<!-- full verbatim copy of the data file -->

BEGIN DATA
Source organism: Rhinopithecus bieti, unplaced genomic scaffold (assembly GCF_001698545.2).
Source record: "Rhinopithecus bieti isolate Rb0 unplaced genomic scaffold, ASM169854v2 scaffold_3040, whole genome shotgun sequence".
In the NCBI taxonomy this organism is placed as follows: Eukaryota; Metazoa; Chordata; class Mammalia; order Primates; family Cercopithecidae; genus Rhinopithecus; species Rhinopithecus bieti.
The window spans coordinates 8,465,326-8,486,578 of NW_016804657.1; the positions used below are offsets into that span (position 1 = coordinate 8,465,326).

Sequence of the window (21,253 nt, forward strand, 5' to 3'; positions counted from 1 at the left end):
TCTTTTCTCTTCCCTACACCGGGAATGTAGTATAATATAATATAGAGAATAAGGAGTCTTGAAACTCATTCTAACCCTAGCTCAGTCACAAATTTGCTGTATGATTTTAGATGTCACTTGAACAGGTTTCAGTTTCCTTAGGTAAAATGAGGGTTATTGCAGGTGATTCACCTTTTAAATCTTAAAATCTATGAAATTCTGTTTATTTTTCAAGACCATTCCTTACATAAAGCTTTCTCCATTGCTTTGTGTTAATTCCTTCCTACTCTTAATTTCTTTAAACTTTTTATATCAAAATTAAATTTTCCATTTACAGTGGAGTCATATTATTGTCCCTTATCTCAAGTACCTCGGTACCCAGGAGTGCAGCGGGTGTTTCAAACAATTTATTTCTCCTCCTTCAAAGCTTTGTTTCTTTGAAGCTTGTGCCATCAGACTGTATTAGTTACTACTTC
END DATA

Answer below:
Source organism: Rhinopithecus bieti, unplaced genomic scaffold (assembly GCF_001698545.2).
Source record: "Rhinopithecus bieti isolate Rb0 unplaced genomic scaffold, ASM169854v2 scaffold_3040, whole genome shotgun sequence".
In the NCBI taxonomy this organism is placed as follows: Eukaryota; Metazoa; Chordata; class Mammalia; order Primates; family Cercopithecidae; genus Rhinopithecus; species Rhinopithecus bieti.
The window spans coordinates 8,465,326-8,486,578 of NW_016804657.1; the positions used below are offsets into that span (position 1 = coordinate 8,465,326).

Sequence of the window (21,253 nt, forward strand, 5' to 3'; positions counted from 1 at the left end):
TCTTTTCTCTTCCCTACACCGGGAATGTAGTATAATATAATATAGAGAATAAGGAGTCTTGAAACTCATTCTAACCCTAGCTCAGTCACAAATTTGCTGTATGATTTTAGATGTCACTTGAACAGGTTTCAGTTTCCTTAGGTAAAATGAGGGTTATTGCAGGTGATTCACCTTTTAAATCTTAAAATCTATGAAATTCTGTTTATTTTTCAAGACCATTCCTTACATAAAGCTTTCTCCATTGCTTTGTGTTAATTCCTTCCTACTCTTAATTTCTTTAAACTTTTTATATCAAAATTAAATTTTCCATTTACAGTGGAGTCATATTATTGTCCCTTATCTCAAGTACCTCGGTACCCAGGAGTGCAGCGGGTGTTTCAAACAATTTATTTCTCCTCCTTCAAAGCTTTGTTTCTTTGAAGCTTGTGCCATCAGACTGTATTAGTTACTACTTC